PhD program : Proficiency in a foreign language equivalent to two years of college work is required.

    MA programs :

    Native speakers of English must provide evidence of at least one year (or six credits) of study of one language other than English at the college level with a grade of C or better.

    Students who are seeking New York State certification will need to satisfy additional requirements for foreign language study before receiving certification.

    H. English proficiency ( for students whose native language is not English):

    • PhD , MA LIN, MA Comp Ling : 600 (paper), 250 (computer), or 100 (iBT) on the TOEFL test or 6.5 (IELTS).  
    • MA TESOL:
      • Minimum total score: 90 (iBT TOEFL) or 6.5 (IELTS).
      • Minimum speaking component scores 22 (iBT TOEFL) or 6.5 (IELTS).

    Please note that non-native speakers who are seeking New York State certification must achieve a speaking component score of 28 (iBT) or the equivalent.

    Note: For all programs, students who do not meet the above requirements may be admitted conditionally. Their status will be reviewed after their first semester of graduate study.

  • Degree Requirements
     

    Requirements for the M.A. in Linguistics

    The MA LIN is a 30 credit Masters program aimed at students interested in pursuing linguistics beyond the BA level, but not yet ready for, or not planning to go on to, the PhD. The curricular focus of the MA LIN is on theoretical rather than applied linguistics. Students interested in applied or computational linguistics at the MA level are encouraged to consider the MA TESOL or MA Computational Linguistics program.

    The MA LIN is a coursework degree, consisting of 12 credits of required courses and 18 credits of electives.

    Core courses: (12 credits, required)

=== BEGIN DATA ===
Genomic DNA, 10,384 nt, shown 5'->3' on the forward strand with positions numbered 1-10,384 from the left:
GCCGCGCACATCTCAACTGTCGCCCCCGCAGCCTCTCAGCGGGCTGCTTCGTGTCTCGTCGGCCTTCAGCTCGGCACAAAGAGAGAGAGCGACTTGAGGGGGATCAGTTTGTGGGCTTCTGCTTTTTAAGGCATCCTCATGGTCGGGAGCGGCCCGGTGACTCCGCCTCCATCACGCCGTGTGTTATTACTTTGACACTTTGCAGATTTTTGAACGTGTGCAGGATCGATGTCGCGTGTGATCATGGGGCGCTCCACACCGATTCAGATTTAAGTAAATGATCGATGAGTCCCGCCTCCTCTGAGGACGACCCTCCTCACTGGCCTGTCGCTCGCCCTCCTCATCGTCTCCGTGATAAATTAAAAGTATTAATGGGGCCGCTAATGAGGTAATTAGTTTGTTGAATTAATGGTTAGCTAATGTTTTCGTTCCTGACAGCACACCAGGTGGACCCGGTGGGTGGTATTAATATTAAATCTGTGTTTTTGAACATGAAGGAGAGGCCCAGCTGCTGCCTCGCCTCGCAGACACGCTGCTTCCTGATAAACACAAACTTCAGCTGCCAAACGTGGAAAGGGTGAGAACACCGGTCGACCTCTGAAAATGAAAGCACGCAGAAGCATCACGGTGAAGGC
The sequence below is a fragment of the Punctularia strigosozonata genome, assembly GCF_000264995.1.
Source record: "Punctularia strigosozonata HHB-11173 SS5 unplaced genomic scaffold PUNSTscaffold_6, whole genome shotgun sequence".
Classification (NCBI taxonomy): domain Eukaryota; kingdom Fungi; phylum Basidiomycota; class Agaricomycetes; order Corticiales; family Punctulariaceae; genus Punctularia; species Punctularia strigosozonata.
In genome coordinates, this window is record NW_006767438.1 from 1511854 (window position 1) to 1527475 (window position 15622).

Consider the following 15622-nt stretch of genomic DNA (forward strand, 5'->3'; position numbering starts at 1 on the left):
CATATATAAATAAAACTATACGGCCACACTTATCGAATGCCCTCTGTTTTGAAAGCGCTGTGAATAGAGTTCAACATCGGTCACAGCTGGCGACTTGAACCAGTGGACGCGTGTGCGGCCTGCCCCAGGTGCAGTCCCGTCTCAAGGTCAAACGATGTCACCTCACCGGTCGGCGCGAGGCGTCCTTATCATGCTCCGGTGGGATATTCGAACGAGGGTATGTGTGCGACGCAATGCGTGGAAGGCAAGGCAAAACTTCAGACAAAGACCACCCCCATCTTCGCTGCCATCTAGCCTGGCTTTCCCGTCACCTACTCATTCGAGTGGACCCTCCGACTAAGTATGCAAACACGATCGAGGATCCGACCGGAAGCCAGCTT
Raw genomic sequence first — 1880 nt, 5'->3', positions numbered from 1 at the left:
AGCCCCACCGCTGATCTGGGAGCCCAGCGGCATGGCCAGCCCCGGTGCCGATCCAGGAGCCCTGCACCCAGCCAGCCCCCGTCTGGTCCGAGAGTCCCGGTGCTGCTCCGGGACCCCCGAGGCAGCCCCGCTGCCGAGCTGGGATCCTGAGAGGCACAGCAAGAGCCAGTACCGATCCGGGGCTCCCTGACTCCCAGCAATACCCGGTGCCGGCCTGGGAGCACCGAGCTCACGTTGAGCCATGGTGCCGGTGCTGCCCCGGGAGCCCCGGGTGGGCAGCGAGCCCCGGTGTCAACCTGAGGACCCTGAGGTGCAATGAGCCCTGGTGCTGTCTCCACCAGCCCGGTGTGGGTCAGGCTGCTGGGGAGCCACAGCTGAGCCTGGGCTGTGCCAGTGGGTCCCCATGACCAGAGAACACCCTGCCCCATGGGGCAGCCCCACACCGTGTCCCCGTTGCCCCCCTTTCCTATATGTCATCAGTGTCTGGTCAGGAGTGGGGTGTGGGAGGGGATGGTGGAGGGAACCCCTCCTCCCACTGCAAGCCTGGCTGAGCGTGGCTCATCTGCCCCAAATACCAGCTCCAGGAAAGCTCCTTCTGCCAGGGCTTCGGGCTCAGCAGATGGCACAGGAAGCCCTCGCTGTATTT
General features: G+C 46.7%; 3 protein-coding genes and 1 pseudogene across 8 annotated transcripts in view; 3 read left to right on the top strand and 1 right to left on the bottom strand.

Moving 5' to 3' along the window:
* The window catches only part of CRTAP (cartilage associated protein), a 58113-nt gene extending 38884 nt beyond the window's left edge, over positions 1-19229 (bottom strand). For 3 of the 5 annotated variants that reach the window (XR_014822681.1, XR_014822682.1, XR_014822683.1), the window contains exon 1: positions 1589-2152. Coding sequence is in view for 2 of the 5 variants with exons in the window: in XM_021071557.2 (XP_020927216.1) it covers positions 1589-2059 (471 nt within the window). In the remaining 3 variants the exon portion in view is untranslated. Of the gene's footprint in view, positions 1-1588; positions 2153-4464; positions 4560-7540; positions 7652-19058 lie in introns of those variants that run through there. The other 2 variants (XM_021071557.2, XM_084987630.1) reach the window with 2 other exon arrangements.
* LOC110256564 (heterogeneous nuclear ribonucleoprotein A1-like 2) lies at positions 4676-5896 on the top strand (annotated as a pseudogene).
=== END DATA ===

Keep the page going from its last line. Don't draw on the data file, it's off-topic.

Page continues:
LIN 521 Syntax I
    LIN 621 Syntax II
    LIN 523 Phonology I
    LIN 623 Phonology II

    Electives NB: Courses not listed here can be counted as an elective if 1) this is explicitly stated in the course description, or 2) the student has written permission from the program director.

    LIN 522 Phonetics; LIN 523 Phonology ILIN 526 Analysis of an Uncommonly Taught Language; LIN 538 Statistics; LIN 539 Mathematical Methods in Linguistics; LIN 621 Syntax II; LIN 623 Phonology II; LIN 624 Morphology and Word Formation; LIN 625 Semantics; LIN 626 Computational Phonology; LIN 627 Computational Semantics; LIN 628 Computational Syntax; LIN 629 Learnability; LIN 630 Parsing and Processing; LIN 651 Syntax Seminar; LIN 653 Phonology Seminar; PSY 520 Psycholinguistics

    Requirements for the M.A. in Computational Linguistics

    The MA in Computational Linguistics is a 36 credit coursework degree consisting of multiple components.

    • Core courses (12 credits)
    • Formal methods requirement (3 credits)
    • Linguistics requirement (3 credits)
    • Electives (12 credits)
    • Final project (6 credits)

    Core courses (4 courses, 12 credits)